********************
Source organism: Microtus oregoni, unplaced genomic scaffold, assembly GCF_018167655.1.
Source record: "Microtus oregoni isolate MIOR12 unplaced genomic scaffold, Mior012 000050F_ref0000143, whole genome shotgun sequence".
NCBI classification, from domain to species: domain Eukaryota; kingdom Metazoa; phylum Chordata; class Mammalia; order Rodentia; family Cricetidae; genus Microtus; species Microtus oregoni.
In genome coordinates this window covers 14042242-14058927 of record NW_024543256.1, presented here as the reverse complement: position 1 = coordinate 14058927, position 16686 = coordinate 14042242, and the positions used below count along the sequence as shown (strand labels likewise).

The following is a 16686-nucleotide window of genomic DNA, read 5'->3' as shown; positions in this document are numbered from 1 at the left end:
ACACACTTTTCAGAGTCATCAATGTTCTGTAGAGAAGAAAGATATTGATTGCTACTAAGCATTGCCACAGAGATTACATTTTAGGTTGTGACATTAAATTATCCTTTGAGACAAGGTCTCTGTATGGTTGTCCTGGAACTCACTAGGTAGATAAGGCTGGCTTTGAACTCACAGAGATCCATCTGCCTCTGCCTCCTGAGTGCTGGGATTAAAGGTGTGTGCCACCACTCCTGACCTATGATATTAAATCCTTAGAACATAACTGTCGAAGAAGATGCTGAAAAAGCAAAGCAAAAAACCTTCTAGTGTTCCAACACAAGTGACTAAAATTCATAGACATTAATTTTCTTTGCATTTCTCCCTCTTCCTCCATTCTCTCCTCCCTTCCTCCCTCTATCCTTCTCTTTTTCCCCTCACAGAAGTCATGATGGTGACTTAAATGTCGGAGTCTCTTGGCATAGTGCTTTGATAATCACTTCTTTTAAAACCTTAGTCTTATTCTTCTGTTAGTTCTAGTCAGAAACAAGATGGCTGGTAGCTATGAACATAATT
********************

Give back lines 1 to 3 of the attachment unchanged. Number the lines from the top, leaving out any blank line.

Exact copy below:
Source organism: Microtus oregoni, unplaced genomic scaffold, assembly GCF_018167655.1.
Source record: "Microtus oregoni isolate MIOR12 unplaced genomic scaffold, Mior012 000050F_ref0000143, whole genome shotgun sequence".
NCBI classification, from domain to species: domain Eukaryota; kingdom Metazoa; phylum Chordata; class Mammalia; order Rodentia; family Cricetidae; genus Microtus; species Microtus oregoni.